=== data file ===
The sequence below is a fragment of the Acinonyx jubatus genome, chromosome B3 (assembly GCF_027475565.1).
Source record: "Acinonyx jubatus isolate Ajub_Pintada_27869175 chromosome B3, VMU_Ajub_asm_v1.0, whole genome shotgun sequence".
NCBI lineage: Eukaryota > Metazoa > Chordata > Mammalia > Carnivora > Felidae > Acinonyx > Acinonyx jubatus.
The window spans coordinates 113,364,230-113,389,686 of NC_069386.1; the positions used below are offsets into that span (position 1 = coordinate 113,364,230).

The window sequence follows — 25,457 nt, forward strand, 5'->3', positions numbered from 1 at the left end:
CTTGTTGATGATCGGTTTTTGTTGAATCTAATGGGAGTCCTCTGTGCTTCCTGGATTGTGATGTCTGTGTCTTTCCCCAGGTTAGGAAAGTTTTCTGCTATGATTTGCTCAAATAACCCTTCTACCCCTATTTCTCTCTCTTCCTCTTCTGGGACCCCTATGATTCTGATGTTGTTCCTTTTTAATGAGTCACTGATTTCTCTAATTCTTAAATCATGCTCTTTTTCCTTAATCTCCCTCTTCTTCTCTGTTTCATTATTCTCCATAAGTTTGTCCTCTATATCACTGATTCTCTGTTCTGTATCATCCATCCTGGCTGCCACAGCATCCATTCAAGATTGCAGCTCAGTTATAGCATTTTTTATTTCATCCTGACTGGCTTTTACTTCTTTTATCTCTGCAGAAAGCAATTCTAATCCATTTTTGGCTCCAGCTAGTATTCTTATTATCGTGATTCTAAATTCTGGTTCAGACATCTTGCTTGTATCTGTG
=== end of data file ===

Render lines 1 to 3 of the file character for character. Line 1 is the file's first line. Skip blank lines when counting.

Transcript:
The sequence below is a fragment of the Acinonyx jubatus genome, chromosome B3 (assembly GCF_027475565.1).
Source record: "Acinonyx jubatus isolate Ajub_Pintada_27869175 chromosome B3, VMU_Ajub_asm_v1.0, whole genome shotgun sequence".
NCBI lineage: Eukaryota > Metazoa > Chordata > Mammalia > Carnivora > Felidae > Acinonyx > Acinonyx jubatus.